Thanksgiving Traditions and Their Origins
We all know the Thanksgiving drill – you prepare delicious food, get everyone around the table, eat a feast. And don’t forget the Thanksgiving parade and epic football game. But have you ever questioned exactly why these are uniquely American traditions – why is it turkey and not duck for example, or why it is football and not baseball? Here are the 6 most popular Thanksgiving traditions and their (sometimes odd!) origins:
The first feast
Most of us know how the pilgrims arrived at Plymouth Rock in 1621, how they starved and were taught to survive and feed themselves by the natives, which resulted in the first harvest and the first feast. However, if you are to believe the residents of San Elizario in Texas, the first Thanksgiving was held much earlier in 1598, when the Spaniard Juan de Onate and his crew of 500 survived the crossing of the Chihuahuan Desert and celebrated by gulping down water and devouring a feast of fish in thanks. Others yet believe that the first Thanksgiving feast was held in 1565, in St. Augustine, between another Spaniard, Pedro Menendes de Aviles and Timucuan Indians.
According to CNN, as many as 46 million turkeys get eaten annually across the United States. But while the turkeys may have been there at the first feast (they are, after all, local to the area where the pilgrims landed), the Wampanoag Indians would have brought deer meat, along with lobsters, clams and even eels. And based on their English palates, the pilgrims themselves would have likely preferred duck and goose. Despite their ubiquitous presence on the buffet line, cranberry sauce and sweet potatoes weren’t introduced to the Thanksgiving dinner table until 50 years further down the line.
Before the feasting on Thanksgiving food happens, the customary ritual for Thanksgiving morning is watching the Macy’s Thanksgiving Parade. This didn’t become tradition until 1924, when many of Macy’s immigrant workers wanted to celebrate the holiday with the kind of festival that their families did in Europe and held a parade of knights, clowns and jugglers. The first parade attracted as many as 250,000 viewers, and the store decided to hold the event every year. Now it is reported that as many as 50 million people tune in to watch it.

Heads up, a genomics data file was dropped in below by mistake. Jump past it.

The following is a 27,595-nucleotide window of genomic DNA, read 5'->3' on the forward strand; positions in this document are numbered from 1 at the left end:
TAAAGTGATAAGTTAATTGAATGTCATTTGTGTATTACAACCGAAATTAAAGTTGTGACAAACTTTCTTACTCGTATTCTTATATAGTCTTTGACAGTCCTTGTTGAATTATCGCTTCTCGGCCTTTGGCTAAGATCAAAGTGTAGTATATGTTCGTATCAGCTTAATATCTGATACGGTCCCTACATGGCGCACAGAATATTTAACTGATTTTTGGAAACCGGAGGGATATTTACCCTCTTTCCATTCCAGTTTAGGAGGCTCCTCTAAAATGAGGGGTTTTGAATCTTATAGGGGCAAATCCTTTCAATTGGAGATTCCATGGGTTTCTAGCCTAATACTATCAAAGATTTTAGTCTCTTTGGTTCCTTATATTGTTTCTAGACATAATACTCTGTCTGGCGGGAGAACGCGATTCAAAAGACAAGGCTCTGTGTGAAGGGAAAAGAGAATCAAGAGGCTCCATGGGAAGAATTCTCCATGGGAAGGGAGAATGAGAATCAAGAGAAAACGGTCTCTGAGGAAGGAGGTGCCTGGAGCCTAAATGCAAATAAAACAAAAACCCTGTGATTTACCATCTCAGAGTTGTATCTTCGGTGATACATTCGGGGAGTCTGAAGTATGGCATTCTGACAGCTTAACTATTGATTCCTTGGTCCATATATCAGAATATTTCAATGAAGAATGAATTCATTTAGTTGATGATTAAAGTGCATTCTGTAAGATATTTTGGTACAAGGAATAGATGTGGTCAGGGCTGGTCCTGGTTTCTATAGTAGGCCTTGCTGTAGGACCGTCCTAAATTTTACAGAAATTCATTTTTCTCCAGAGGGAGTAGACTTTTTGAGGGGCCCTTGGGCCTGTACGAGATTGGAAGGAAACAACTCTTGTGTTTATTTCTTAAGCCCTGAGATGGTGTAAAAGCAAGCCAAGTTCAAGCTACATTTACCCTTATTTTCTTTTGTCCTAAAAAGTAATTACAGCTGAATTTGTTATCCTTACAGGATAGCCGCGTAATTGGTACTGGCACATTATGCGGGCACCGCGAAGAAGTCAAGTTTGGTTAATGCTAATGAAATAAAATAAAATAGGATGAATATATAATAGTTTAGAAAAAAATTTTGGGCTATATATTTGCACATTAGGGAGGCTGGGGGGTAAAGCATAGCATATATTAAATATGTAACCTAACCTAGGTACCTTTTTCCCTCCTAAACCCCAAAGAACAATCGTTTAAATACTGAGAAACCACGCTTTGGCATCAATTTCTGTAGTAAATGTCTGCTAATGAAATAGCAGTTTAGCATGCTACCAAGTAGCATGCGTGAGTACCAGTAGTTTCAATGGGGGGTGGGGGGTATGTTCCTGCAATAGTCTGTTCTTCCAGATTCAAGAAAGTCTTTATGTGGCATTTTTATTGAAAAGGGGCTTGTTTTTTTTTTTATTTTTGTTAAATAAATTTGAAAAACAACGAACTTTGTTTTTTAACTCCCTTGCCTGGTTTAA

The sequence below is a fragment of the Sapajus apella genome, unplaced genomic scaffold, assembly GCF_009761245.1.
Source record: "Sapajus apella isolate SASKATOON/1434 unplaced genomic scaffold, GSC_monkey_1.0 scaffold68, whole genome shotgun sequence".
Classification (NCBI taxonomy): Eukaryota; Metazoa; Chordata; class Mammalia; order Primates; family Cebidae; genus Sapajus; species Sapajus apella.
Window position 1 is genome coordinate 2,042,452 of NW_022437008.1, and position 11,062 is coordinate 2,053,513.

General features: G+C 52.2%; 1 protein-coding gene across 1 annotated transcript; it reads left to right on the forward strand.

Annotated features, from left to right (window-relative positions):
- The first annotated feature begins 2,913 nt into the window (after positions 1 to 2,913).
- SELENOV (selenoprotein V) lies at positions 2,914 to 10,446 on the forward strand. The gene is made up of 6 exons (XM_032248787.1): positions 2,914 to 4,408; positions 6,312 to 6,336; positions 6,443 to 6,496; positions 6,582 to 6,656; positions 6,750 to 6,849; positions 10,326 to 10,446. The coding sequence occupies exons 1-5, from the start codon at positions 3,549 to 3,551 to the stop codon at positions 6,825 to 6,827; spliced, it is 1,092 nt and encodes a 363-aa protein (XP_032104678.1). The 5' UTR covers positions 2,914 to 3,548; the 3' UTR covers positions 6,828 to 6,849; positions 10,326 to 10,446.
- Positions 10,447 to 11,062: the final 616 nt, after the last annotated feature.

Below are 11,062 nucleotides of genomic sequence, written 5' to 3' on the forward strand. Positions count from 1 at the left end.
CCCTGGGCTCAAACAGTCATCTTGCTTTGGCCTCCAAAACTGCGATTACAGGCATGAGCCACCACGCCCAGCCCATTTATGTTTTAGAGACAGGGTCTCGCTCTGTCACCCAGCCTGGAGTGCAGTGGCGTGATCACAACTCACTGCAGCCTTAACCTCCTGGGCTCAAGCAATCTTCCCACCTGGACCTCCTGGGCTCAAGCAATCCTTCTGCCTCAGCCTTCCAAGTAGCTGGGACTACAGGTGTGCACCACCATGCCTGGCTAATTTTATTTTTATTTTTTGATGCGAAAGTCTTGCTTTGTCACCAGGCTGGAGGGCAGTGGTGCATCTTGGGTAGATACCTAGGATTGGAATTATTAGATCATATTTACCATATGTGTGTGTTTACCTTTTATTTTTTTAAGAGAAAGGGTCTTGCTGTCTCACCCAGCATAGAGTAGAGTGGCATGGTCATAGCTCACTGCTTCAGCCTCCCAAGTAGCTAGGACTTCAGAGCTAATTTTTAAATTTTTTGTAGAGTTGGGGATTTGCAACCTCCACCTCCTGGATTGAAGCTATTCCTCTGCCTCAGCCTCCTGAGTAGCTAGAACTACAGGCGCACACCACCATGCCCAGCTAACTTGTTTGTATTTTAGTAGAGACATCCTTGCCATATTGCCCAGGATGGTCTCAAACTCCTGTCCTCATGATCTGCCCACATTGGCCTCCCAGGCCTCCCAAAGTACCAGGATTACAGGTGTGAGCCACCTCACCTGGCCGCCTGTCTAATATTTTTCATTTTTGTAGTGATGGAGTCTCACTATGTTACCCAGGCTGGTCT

The date and Franksgiving
The National Thanksgiving Proclamation was the first formal proclamation of the holiday by George Washington. However, it wasn’t made into an official holiday in America until almost 50 years later by the persistent Sarah Josepha Hale. Hale’s petition for the national holiday lasted 17 years and as many as four presidencies, until her letter to Lincoln, who officially recognized Thanksgiving as the national holiday held on the fourth Thursday of November. While Hale became famed for her tenacity to get the holiday she wanted, she is most famous for writing the rhyme "Mary Had A Little Lamb."
However, it wasn’t smooth sailing for the holiday, as President Roosevelt decided to move Thanksgiving up one week in 1939, to boost retail during the Great Depression. However, his idea was opposed by as many as 16 states, and in 1941, he had to move the holiday back to its designated fourth Thursday. The Thanksgivings between 1939 and 1941 became known as Franksgivings.
Watching a game of football is now as much a Thanksgiving staple as the Macy’s parade, but did you know that the first Thanksgiving game was hosted at The University of Detroit Stadium between the Detroit Lions and Chicago Bears? The idea came from G.A. Richards, who owned the Detroit Lions. He was keen to promote the game in baseball-crazy Detroit and approached NBC, asking them to broadcast the game. The game became the first-ever network broadcast event, and Detroit has played in every game since, only missing during World War 2.
Last but not least – many families debate over who will break the turkey’s wishbone on Thanksgiving and whose secret wish will come true. It turns out that this practice goes far back in history, perhaps as many as thousands of years, with the States inheriting the tradition from the Brits, who got it from the Romans, who got it from the Etruscans. Etruscans believed that birds had oracle powers and kept their furcular (wishbone) after they died, keeping the power of the oracle alive. People would stroke the bone and make their wishes, which is how the modern wishbone came into existence.
The staff of language learning app Babbel looked into these holiday traditions and dug around for their origins.